Now trending on X (Twitter): super blue moon. #SuperBlueMoon #Supermoon #BlueMoon
And no wonder: pictures this incredible only happen once in a blue moon.
Why blue? ¯\_(ツ)_/¯ Yeah, if anything, the color of the moon looks more reddish than blue.
But the moon is full and appears bigger and brighter to us than usual, hence, the word “super”.
That’s because right now, from September 30 -August 1, the moon, having reached its perigee, is the closest to Earth that it has been all year. To paraphrase from Dean Martin’s, “That’s Amore”, song: When the moon hits your eye like a big pizza pie, that’s perigee. When the world seems to shine like you had to much wine, that’s perigee…
And yet, despite our proximity to the celestial body, we are not any closer to a “cancer moonshot”. This was the federal government’s pledge to eradicate cancer back in 2016, which is more aspirational than possible at this time.
But what we are closer than ever to at EpicentRx is the start of two clinical trials with the potential to transform cancer from a lethal disease, into a chronic, manageable one.
Our lead small molecule candidate, nibrozetone (RRx-001), may reduce the toxicities of standard therapies, like chemotherapy, radiotherapy, and immunotherapy, so that more patients manage to stay on dose and on time for better anticancer outcomes. The Phase 2b randomized clinical trial called KEVLARx with nibrozetone (RRx-001) + cisplatin and radiotherapy vs. cisplatin and radiotherapy is set to start this fall. The main objective is to reduce rates of severe oral mucositis, a debilitating complication of treatment with cisplatin and radiotherapy that leads to poorer anticancer outcomes.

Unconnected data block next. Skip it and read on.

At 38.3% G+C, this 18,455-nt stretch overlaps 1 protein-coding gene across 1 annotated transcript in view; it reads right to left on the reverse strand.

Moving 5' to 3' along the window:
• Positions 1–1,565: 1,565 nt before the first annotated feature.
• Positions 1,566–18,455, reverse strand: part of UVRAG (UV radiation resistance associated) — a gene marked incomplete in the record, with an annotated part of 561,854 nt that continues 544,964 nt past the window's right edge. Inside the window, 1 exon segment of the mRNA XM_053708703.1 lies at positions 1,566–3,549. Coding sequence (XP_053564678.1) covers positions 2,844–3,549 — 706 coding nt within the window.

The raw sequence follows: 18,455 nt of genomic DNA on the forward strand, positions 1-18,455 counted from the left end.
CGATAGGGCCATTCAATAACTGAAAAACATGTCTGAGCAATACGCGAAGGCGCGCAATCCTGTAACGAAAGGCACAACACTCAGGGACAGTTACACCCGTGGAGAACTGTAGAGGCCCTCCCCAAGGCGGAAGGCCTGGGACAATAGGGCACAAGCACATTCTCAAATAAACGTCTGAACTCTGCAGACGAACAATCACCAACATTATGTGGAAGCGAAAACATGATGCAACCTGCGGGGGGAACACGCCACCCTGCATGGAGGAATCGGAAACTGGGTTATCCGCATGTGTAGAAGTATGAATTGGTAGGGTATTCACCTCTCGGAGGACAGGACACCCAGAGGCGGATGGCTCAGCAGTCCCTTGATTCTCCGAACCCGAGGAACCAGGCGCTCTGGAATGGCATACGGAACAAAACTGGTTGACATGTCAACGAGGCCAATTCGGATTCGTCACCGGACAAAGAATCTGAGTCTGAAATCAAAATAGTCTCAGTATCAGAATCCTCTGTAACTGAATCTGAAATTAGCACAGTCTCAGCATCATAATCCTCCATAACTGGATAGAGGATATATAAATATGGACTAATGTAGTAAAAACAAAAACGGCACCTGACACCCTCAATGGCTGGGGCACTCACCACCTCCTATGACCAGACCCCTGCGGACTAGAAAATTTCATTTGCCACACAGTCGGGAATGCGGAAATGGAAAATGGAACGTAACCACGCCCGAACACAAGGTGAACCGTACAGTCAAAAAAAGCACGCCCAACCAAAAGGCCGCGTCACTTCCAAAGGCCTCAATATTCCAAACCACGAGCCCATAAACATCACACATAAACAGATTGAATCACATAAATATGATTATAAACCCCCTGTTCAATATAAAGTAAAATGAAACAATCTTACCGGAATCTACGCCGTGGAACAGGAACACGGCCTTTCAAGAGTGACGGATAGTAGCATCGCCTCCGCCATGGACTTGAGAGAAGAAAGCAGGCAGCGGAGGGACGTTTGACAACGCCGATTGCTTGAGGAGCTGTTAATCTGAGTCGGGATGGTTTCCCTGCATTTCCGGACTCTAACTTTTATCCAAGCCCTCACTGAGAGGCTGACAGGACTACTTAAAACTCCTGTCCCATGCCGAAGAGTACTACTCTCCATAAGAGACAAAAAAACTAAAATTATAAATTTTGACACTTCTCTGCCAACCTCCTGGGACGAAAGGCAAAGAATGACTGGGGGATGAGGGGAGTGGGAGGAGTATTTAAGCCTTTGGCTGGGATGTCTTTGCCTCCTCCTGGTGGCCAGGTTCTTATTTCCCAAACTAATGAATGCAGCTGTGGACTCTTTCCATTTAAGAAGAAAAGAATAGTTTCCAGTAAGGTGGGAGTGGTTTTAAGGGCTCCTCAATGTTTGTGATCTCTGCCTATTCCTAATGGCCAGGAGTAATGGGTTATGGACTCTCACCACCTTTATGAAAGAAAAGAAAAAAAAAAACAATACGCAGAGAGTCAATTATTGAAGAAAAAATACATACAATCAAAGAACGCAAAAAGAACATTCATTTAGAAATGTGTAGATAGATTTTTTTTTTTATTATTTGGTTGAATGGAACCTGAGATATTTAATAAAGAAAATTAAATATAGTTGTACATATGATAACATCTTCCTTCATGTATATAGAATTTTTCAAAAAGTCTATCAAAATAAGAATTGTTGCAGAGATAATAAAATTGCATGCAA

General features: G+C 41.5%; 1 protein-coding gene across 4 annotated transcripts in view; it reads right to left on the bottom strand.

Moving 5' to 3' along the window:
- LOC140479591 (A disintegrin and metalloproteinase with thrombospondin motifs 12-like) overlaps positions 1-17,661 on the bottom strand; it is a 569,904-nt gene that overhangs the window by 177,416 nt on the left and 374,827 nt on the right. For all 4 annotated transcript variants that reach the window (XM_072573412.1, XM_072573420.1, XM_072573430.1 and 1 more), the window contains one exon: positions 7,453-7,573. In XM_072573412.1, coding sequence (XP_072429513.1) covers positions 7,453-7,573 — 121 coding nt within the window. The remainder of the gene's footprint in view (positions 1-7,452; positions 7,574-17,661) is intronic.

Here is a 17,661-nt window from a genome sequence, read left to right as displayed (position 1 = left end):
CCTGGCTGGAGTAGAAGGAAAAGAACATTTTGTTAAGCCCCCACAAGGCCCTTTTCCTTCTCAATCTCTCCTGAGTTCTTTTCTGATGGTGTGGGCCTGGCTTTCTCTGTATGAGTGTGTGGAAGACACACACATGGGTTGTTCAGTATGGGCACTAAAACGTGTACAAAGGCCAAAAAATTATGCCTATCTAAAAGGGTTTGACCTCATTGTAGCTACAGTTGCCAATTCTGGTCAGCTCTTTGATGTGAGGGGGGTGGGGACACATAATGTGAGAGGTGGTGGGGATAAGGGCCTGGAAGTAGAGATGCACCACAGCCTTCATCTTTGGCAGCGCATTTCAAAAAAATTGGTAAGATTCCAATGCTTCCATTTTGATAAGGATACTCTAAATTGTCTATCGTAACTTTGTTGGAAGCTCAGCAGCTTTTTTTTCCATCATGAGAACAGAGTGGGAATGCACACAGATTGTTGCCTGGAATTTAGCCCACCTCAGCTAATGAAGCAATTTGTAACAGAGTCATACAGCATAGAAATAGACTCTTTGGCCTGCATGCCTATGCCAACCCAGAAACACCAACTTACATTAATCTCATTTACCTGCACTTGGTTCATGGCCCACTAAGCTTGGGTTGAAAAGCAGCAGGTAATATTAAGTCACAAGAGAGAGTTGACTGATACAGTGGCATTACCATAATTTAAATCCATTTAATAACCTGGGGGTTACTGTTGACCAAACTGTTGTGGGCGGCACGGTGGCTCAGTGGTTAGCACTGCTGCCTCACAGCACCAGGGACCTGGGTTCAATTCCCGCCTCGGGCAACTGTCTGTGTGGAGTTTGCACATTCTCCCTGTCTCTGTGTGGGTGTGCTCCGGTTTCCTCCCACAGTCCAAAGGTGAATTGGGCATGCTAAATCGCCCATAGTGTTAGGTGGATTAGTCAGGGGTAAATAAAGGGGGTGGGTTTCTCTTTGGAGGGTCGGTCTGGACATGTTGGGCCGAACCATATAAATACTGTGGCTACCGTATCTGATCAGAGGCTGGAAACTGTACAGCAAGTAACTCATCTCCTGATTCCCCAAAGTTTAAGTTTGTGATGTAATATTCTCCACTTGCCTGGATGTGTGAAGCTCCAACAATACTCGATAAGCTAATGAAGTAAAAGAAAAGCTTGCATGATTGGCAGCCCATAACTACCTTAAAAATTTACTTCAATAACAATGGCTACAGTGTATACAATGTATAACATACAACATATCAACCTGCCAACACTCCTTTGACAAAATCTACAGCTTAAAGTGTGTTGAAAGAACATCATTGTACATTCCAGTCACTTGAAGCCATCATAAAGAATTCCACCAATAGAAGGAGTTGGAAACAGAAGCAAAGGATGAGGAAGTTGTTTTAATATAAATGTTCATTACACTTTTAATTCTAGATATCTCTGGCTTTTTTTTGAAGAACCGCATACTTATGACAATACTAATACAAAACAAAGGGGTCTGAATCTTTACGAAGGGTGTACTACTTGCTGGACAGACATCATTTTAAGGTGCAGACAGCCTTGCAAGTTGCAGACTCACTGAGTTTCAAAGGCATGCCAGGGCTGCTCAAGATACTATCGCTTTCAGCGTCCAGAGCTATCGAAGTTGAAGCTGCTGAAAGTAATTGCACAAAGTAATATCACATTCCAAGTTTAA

Our other lead candidate AdAPT-001, which carries a transforming growth factor-beta (TGF-β) trap will also begin a randomized Phase 2 trial shortly called HAI MAINTENANCE in colorectal cancer with liver predominant disease. The abbreviation HAI stands for hepatic artery infusion, which is how we plan to dose AdAPT-001.
Full confession, despite all our talk about the blue supermoon, we never actually got to see it, mainly because with so much work to do here on the ground we forgot to look up at the sky.